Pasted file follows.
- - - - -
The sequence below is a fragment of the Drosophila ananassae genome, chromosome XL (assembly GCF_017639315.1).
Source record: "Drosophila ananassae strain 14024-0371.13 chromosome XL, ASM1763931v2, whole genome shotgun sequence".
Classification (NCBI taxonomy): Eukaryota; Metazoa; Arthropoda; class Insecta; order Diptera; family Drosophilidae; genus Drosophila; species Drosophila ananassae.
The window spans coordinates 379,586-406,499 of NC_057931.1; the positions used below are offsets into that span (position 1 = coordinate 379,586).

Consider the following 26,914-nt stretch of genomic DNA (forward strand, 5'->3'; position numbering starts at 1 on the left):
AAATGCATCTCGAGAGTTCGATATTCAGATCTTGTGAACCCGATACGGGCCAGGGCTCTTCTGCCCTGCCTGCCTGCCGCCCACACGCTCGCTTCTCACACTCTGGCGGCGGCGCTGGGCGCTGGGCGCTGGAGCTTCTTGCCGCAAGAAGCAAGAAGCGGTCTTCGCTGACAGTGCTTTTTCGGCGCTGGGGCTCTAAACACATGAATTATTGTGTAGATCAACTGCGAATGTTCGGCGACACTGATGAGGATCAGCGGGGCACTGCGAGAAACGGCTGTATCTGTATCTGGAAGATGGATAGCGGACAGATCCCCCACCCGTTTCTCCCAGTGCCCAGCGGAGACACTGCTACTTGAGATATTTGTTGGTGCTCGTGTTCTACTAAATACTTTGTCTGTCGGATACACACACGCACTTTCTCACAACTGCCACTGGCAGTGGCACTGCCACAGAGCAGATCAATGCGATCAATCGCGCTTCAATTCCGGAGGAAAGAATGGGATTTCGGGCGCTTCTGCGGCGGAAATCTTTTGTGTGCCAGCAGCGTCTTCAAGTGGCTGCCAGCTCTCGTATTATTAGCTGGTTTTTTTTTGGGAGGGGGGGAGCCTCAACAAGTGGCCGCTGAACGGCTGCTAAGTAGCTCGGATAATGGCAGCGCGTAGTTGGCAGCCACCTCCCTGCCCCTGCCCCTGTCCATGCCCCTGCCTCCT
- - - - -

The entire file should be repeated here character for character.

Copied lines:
The sequence below is a fragment of the Drosophila ananassae genome, chromosome XL (assembly GCF_017639315.1).
Source record: "Drosophila ananassae strain 14024-0371.13 chromosome XL, ASM1763931v2, whole genome shotgun sequence".
Classification (NCBI taxonomy): Eukaryota; Metazoa; Arthropoda; class Insecta; order Diptera; family Drosophilidae; genus Drosophila; species Drosophila ananassae.
The window spans coordinates 379,586-406,499 of NC_057931.1; the positions used below are offsets into that span (position 1 = coordinate 379,586).

Consider the following 26,914-nt stretch of genomic DNA (forward strand, 5'->3'; position numbering starts at 1 on the left):
AAATGCATCTCGAGAGTTCGATATTCAGATCTTGTGAACCCGATACGGGCCAGGGCTCTTCTGCCCTGCCTGCCTGCCGCCCACACGCTCGCTTCTCACACTCTGGCGGCGGCGCTGGGCGCTGGGCGCTGGAGCTTCTTGCCGCAAGAAGCAAGAAGCGGTCTTCGCTGACAGTGCTTTTTCGGCGCTGGGGCTCTAAACACATGAATTATTGTGTAGATCAACTGCGAATGTTCGGCGACACTGATGAGGATCAGCGGGGCACTGCGAGAAACGGCTGTATCTGTATCTGGAAGATGGATAGCGGACAGATCCCCCACCCGTTTCTCCCAGTGCCCAGCGGAGACACTGCTACTTGAGATATTTGTTGGTGCTCGTGTTCTACTAAATACTTTGTCTGTCGGATACACACACGCACTTTCTCACAACTGCCACTGGCAGTGGCACTGCCACAGAGCAGATCAATGCGATCAATCGCGCTTCAATTCCGGAGGAAAGAATGGGATTTCGGGCGCTTCTGCGGCGGAAATCTTTTGTGTGCCAGCAGCGTCTTCAAGTGGCTGCCAGCTCTCGTATTATTAGCTGGTTTTTTTTTGGGAGGGGGGGAGCCTCAACAAGTGGCCGCTGAACGGCTGCTAAGTAGCTCGGATAATGGCAGCGCGTAGTTGGCAGCCACCTCCCTGCCCCTGCCCCTGTCCATGCCCCTGCCTCCT